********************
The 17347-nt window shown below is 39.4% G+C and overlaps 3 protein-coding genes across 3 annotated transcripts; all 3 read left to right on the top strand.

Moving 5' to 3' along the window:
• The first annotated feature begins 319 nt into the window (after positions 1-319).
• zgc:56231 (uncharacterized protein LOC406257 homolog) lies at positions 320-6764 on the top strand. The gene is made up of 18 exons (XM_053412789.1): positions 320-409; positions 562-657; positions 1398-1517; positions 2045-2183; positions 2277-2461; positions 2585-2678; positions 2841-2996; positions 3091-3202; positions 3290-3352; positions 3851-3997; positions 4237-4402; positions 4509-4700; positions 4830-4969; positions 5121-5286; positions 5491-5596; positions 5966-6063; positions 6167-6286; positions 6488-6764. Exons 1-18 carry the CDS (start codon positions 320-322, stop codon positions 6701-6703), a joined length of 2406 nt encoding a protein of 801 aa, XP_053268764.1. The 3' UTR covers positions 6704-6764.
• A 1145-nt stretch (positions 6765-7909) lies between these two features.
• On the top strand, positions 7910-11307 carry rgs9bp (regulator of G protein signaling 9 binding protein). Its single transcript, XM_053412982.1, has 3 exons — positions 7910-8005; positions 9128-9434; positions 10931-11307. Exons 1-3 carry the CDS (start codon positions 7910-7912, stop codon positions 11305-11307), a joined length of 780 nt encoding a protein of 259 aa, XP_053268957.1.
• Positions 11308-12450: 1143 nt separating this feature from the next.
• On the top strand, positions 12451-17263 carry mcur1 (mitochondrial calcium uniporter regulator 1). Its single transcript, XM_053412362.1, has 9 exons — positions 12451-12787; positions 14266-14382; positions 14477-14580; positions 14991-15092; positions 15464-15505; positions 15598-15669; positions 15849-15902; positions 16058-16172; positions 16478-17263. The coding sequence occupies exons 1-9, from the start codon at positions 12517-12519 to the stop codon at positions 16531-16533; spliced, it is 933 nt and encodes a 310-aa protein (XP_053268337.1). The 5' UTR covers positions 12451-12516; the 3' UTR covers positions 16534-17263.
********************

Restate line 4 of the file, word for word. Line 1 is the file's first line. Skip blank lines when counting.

• zgc:56231 (uncharacterized protein LOC406257 homolog) lies at positions 320-6764 on the top strand. The gene is made up of 18 exons (XM_053412789.1): positions 320-409; positions 562-657; positions 1398-1517; positions 2045-2183; positions 2277-2461; positions 2585-2678; positions 2841-2996; positions 3091-3202; positions 3290-3352; positions 3851-3997; positions 4237-4402; positions 4509-4700; positions 4830-4969; positions 5121-5286; positions 5491-5596; positions 5966-6063; positions 6167-6286; positions 6488-6764. Exons 1-18 carry the CDS (start codon positions 320-322, stop codon positions 6701-6703), a joined length of 2406 nt encoding a protein of 801 aa, XP_053268764.1. The 3' UTR covers positions 6704-6764.